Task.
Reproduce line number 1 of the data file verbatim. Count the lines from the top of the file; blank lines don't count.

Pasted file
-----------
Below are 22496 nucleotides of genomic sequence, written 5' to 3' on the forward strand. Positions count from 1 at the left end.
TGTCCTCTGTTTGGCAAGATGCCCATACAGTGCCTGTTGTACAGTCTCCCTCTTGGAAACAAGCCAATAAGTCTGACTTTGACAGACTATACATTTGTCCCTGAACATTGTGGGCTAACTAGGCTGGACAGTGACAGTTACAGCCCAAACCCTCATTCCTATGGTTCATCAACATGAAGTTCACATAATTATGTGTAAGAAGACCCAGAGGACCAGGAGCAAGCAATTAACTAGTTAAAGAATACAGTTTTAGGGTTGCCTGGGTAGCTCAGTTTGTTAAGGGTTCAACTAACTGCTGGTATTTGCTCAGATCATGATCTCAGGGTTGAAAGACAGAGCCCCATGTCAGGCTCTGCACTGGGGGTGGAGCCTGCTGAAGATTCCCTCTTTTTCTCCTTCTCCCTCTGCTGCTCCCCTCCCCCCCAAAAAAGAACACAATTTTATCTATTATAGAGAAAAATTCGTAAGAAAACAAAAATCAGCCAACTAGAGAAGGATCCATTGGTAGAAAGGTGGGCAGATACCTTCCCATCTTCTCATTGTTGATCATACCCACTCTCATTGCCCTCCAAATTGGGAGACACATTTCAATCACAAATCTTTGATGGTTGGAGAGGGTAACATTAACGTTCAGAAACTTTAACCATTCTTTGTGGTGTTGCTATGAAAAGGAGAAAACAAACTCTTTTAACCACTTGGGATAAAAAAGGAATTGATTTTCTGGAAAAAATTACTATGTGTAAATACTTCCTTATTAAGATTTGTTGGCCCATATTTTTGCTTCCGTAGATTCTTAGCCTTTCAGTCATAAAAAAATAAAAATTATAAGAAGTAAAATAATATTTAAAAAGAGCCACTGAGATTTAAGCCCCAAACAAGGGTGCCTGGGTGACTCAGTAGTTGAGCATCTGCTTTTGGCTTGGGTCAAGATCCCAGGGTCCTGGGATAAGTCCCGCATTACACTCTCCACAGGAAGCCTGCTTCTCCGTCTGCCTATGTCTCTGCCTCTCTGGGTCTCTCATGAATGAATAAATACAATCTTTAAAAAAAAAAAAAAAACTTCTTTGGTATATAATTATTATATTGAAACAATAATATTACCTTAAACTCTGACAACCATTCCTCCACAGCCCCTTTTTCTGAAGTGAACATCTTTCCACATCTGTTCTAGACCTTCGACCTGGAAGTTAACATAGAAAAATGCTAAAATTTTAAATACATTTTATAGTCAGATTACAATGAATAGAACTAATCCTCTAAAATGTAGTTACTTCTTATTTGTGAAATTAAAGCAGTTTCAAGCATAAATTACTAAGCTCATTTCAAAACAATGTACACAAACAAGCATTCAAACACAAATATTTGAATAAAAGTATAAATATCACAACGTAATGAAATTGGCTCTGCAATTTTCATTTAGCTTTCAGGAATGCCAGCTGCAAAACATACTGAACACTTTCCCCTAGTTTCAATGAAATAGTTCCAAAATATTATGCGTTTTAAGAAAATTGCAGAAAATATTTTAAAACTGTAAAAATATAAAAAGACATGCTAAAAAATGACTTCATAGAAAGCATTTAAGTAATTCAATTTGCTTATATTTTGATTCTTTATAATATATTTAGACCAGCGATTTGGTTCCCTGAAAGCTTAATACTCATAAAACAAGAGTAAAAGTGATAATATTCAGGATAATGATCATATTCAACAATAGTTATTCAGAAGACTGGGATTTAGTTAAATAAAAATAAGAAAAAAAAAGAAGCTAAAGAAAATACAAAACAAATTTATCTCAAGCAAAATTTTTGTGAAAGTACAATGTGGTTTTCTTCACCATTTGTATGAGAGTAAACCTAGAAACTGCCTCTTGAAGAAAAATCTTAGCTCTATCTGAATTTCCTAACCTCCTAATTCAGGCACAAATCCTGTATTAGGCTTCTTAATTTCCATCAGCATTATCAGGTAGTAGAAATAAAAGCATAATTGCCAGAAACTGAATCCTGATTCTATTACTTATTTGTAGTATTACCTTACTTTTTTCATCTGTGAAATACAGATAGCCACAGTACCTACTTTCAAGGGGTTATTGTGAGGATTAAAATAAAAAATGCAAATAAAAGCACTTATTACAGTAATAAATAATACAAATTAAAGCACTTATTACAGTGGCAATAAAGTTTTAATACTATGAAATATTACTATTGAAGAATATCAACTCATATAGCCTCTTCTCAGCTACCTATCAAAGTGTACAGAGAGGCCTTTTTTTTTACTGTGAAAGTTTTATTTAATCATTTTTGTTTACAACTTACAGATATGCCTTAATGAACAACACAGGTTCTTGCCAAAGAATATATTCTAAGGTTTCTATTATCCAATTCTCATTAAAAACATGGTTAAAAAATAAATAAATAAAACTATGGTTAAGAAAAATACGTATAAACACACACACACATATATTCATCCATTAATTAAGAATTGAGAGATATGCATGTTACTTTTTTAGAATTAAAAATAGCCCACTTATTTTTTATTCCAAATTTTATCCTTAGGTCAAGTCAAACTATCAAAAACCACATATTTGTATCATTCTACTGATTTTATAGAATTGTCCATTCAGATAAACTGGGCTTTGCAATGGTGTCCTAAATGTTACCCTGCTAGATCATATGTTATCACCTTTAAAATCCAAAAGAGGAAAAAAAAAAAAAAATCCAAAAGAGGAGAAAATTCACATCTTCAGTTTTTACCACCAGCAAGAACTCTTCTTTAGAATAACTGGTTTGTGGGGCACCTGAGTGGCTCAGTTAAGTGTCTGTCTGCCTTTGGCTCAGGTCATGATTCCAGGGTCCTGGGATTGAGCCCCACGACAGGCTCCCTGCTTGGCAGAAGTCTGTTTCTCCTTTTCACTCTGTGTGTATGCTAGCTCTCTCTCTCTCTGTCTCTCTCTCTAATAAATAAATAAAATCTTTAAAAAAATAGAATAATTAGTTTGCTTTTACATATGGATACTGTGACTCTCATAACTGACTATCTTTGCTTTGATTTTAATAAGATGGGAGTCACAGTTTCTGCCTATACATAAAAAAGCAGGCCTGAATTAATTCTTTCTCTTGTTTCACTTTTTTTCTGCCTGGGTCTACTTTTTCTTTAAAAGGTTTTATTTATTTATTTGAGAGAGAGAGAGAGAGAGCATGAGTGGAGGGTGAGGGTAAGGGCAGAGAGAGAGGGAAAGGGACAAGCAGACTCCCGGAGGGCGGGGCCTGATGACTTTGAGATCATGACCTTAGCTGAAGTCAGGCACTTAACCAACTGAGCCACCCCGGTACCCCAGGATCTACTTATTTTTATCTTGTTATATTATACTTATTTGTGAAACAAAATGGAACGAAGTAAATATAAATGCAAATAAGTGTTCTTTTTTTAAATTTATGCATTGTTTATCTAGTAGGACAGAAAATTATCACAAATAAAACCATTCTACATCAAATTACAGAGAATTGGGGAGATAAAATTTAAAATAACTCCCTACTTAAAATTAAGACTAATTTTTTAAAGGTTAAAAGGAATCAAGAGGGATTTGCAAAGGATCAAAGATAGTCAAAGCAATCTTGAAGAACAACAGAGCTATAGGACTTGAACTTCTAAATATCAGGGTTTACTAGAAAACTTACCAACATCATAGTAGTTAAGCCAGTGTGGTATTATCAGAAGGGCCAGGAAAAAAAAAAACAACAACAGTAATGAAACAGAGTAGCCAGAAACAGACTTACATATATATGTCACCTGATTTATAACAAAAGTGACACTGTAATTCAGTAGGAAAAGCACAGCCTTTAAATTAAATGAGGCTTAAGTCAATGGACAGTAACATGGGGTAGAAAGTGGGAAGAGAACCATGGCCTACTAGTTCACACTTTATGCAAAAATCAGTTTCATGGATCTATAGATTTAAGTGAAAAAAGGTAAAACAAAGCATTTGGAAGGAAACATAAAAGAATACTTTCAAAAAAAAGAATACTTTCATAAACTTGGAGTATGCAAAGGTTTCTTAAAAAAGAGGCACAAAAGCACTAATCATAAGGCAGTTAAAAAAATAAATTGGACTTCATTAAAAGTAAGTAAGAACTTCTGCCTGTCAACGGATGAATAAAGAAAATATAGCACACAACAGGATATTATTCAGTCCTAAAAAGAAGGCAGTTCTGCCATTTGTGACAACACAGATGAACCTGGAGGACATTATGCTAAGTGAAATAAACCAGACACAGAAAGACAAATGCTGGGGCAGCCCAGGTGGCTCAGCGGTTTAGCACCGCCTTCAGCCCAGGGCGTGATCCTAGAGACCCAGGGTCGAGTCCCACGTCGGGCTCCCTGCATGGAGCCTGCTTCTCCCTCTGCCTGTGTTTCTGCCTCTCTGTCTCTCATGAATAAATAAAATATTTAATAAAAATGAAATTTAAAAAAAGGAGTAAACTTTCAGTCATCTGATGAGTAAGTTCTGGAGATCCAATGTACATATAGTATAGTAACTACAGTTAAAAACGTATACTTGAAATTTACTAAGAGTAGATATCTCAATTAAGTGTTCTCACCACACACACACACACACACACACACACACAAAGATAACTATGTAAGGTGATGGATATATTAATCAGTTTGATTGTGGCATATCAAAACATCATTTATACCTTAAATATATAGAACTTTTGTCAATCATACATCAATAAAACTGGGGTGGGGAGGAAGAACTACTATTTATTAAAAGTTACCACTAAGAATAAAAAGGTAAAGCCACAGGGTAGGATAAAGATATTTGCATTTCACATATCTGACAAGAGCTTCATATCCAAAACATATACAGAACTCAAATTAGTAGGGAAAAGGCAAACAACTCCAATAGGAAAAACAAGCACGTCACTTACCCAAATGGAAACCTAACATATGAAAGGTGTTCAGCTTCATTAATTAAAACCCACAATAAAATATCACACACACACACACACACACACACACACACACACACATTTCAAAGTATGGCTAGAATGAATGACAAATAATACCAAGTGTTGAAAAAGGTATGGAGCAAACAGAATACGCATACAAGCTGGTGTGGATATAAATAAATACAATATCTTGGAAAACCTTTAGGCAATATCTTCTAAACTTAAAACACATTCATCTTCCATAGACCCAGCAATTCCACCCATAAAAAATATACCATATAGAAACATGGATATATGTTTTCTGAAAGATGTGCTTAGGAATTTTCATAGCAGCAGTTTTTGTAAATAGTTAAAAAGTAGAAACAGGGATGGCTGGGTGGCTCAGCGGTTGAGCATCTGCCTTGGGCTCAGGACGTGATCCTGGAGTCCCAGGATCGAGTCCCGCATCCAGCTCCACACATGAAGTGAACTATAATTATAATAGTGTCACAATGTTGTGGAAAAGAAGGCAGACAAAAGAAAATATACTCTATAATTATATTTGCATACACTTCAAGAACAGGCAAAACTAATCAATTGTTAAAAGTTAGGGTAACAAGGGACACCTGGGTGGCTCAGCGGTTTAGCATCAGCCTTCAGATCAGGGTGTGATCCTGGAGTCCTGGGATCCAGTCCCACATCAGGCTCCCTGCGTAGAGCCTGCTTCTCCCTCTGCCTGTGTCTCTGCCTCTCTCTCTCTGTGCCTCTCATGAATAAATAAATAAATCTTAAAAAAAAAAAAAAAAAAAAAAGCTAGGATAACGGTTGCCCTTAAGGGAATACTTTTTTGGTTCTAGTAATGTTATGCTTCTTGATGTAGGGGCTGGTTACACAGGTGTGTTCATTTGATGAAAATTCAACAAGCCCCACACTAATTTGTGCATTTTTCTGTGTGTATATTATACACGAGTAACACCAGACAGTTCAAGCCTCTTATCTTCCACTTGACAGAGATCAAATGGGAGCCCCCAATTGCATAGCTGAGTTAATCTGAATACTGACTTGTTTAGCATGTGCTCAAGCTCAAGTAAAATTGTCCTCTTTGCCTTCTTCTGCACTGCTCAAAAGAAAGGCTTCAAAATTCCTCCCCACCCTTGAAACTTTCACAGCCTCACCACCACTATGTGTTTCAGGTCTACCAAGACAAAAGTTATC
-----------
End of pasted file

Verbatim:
Below are 22496 nucleotides of genomic sequence, written 5' to 3' on the forward strand. Positions count from 1 at the left end.